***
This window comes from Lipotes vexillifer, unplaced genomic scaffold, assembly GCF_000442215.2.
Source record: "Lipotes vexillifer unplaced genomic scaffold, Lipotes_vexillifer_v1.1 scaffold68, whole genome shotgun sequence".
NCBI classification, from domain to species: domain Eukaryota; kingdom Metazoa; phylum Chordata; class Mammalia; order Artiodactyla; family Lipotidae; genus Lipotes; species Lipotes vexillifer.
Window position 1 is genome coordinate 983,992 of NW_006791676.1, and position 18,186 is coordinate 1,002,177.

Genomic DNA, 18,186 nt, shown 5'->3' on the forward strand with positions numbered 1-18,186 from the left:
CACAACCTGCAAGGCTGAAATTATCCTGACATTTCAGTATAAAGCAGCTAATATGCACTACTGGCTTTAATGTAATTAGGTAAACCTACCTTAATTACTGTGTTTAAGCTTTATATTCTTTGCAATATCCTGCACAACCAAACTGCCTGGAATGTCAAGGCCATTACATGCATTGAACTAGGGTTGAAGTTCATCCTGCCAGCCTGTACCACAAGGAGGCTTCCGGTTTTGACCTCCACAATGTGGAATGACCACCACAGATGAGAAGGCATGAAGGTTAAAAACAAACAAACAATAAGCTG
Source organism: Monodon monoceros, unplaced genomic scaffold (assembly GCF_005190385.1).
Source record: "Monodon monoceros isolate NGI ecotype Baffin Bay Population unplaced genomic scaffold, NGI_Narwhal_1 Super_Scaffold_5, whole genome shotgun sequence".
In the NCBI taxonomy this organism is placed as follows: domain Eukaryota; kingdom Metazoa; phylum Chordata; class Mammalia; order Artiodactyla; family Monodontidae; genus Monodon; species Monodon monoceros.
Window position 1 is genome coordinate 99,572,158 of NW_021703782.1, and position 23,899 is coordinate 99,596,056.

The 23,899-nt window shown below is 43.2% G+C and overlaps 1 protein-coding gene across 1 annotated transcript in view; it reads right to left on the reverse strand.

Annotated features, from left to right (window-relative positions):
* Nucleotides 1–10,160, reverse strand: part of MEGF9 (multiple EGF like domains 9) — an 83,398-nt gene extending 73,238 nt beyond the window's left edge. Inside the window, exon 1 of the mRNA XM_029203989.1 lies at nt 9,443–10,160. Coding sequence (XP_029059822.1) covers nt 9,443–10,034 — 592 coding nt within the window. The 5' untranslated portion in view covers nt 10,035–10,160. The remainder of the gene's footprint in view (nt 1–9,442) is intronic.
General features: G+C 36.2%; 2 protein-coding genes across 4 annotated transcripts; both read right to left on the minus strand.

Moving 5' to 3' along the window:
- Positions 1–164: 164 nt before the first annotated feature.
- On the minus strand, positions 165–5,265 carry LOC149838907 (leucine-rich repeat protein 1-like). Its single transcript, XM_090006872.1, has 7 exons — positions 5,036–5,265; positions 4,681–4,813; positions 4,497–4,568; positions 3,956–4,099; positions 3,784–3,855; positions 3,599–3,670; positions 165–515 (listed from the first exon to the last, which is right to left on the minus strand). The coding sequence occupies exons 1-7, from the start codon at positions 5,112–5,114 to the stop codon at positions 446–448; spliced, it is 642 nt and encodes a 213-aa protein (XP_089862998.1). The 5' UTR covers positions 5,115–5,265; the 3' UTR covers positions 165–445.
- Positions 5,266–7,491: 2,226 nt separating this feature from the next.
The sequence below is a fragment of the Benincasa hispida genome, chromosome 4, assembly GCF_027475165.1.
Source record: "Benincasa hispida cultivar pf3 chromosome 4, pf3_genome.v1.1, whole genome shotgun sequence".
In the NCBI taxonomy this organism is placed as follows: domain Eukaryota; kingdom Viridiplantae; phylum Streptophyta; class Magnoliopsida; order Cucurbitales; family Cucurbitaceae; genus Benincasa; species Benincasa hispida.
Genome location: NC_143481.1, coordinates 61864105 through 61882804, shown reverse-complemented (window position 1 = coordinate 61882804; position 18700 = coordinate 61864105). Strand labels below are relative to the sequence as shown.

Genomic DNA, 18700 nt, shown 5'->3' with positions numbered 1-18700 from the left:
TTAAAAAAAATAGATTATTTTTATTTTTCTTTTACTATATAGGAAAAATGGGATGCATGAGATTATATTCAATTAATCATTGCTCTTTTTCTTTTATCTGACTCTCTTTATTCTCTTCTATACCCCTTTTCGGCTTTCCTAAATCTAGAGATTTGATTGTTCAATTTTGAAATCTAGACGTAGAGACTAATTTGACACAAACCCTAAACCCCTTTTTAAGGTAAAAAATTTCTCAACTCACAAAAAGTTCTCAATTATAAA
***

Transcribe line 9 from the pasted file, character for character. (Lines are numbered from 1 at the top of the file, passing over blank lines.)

In the NCBI taxonomy this organism is placed as follows: domain Eukaryota; kingdom Metazoa; phylum Chordata; class Mammalia; order Artiodactyla; family Monodontidae; genus Monodon; species Monodon monoceros.